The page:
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The answer may be quite simple: "Sending a message", unlike "calling a method", is using a language which is understood outside of the software domain. When explaining abstract concepts it is always good to use words from another domain which the audience has an understanding for.

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  • Yes, I also believe this to be the one reason. OO's ambition has always been to offer a universal information modeling language that could be spoken across domains. So users can get the same idea as implementers early in the development cycle. The term "call" paired with whatever a subroutine is named in a particular language is both too technical and too technology-specific. – Martin Maat Oct 15 '20 at 20:21
  • Alan Kay explicitly referred to the Internet (well, what would later become the Internet), when he coined that term. He explicitly wanted to evoke the idea of "objects as little computers" on the Internet. Just like computers on the Internet, the only thing you can do, is send it a message. You can't access the code on the remote computer (methods), you cannot access its RAM (instance variables), you can't tell whether the response is coming from the remote computer directly, from a proxy, whether it was re-routed multiple times. That metaphor is fundamental to OO as envisioned by Kay. – Jörg W Mittag Oct 17 '20 at 12:40
  • I would argue it is exactly the opposite: he used the terms "message" and "send" precisely because of the way that they are understood by programmers, because message sending in OO is fundamentally different from subroutine calling. Note that Smalltalk uses other networking related metaphors as well, e.g. "protocol" instead of "type" / "contract". – Jörg W Mittag Oct 17 '20 at 12:41
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In addition to the points that candied_orange made, this concept is highly useful in for multi-threaded and concurrent systems. In such systems, you can't depend on the notion that when you call a method that it will be the next thing that happen in your program or that the calls will even execute in the order they were called. Doing so will lead to race conditions and other problems.

It's helpful instead to think about method calls as a message to another object that it will receive sometime later, perhaps after some other message has been processed. This model can help produce robust systems without relying too heavily on locks which can create contention and hobble performance.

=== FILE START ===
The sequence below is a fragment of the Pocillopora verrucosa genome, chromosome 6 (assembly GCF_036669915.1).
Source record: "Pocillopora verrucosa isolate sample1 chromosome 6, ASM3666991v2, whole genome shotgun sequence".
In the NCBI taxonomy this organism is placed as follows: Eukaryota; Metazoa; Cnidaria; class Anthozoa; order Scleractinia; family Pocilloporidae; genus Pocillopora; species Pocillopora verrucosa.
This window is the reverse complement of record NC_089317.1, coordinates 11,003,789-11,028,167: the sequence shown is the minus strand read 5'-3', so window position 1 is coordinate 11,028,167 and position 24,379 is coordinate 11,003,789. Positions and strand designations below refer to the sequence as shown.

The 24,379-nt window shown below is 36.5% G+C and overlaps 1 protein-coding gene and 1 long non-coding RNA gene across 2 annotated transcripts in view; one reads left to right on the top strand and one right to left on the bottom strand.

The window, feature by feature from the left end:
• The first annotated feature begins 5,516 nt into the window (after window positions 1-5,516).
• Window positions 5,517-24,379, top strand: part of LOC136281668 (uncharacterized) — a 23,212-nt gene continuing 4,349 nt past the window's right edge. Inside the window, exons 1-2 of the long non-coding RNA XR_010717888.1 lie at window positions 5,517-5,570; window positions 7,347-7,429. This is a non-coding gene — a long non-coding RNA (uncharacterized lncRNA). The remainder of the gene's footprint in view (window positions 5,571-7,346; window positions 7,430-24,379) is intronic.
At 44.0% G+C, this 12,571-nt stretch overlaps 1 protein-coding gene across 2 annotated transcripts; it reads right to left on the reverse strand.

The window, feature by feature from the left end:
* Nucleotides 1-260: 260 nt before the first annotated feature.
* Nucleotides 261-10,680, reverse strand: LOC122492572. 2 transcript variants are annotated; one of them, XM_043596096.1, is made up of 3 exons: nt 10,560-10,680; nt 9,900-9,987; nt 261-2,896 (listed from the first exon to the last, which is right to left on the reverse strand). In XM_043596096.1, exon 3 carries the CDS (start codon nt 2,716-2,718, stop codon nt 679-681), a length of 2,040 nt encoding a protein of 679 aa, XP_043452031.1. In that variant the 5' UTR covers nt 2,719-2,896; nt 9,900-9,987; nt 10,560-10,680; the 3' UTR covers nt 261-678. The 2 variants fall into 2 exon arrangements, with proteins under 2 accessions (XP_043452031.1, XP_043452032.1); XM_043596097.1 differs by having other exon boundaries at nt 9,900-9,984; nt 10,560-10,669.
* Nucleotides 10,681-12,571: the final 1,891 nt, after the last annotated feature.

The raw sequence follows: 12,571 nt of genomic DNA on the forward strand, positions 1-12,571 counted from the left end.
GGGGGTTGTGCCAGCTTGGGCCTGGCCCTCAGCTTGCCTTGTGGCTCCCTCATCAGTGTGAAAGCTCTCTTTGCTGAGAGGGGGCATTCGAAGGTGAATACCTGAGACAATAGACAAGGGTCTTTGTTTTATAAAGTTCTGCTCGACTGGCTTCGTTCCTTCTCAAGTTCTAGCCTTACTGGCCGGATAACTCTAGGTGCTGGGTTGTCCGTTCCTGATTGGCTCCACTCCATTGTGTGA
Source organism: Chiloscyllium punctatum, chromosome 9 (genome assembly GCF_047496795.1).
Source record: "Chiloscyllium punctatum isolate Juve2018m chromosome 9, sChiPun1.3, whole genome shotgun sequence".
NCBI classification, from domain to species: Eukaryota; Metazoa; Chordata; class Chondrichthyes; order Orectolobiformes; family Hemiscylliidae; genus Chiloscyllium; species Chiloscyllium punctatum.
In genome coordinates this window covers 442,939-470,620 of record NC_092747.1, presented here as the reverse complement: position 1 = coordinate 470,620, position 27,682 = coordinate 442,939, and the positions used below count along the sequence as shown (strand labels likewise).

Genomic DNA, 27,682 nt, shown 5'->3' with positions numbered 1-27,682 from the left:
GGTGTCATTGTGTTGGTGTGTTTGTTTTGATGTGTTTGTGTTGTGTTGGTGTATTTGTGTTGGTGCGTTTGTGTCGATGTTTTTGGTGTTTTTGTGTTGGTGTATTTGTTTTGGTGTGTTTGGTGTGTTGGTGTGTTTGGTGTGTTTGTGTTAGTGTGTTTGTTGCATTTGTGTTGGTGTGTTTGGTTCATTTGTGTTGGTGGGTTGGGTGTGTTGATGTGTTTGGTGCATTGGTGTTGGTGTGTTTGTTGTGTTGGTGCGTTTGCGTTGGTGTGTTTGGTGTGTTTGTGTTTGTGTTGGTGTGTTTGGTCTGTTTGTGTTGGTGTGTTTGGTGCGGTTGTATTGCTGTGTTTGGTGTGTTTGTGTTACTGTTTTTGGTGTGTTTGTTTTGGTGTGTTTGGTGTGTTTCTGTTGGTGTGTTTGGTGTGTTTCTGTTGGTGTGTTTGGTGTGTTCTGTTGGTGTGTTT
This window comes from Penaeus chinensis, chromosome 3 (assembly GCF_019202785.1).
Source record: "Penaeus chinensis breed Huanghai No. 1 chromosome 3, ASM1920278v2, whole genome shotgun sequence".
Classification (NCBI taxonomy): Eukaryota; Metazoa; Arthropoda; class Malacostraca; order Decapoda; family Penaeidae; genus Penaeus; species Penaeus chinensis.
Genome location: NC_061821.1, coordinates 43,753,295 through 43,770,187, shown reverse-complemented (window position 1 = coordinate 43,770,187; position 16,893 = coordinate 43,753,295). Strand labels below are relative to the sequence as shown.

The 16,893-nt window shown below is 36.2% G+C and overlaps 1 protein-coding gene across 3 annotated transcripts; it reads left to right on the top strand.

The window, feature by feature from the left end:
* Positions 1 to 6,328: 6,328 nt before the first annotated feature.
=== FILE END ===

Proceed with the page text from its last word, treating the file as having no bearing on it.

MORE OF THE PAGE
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I think this may mainly be due to the history of object-oriented programming. Some of the early OO languages had syntax that explicitly used messages.

Smalltalk described its operations as messages, using a syntax like:

car1 stop

And in Lisp Machine Lisp Flavors you would write

(send car1 ':STOP)

As you can see here, the message argument is an expression (since it needs to be quoted above), so you can abstract it away in a variable.

(let ((msg (if (some-condition) ':START ':STOP)))
  (send car1 msg))

Of course, these are isomorphic to function calling, and CLOS dropped the explicit message passing syntax in favor of generic functions with no loss of functionality. And you can accomplish dynamic message passing with first-class function objects.

But many programmers still like to think of this as message passing, because one of the principles of OOP is that each class takes responsibility for how it implements actions. Calling a method is considered to be telling the class of the object to take an action, and that seems analogous to passing a message to an autonomous actor ("actors" and "messages" are also common in many asynchronous programming models).

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    This answer fails to mention that Alan Kay - who coined "Object Oriented" and who argues for message passing - worked in the development of Smalltalk. Also, this answer does not argue much about why we use the metaphor beyond "historical reasons". I did not down vote. – Theraot Oct 15 '20 at 16:04
  • @Theraot My hypothesis is that if the original OO designers hadn't used that metaphor, we wouldn't still be using it now when we use function-call notation. – Barmar Oct 15 '20 at 16:08
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    I don't see how carl stop syntax "explicitly used messages" whilst carl.stop() doesn't. Both can be understood as either a lookup ("Which stop should I run? The carl stop") or as sending a command/message ("Carl. Stop!") – Warbo Oct 17 '20 at 0:35
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I think the 5 answers have missed the point. Let's admit one thing to start off. Whether it is called a message or a function it is just code that gets executed.

Function and subroutine had long been used before method was coined. So why was a new word needed? Because both function and subroutine call very particular pieces of code. Thinking of the call as a message allows a new paradigm.

With inheritance you don't know where the method is actually implemented. Let's say that in this case that car is a child of vehicle and it is vehicle that first implements the stop message. Thus car doesn't have to implement a new message. Car inherits the code to implement the stop message from vehicle.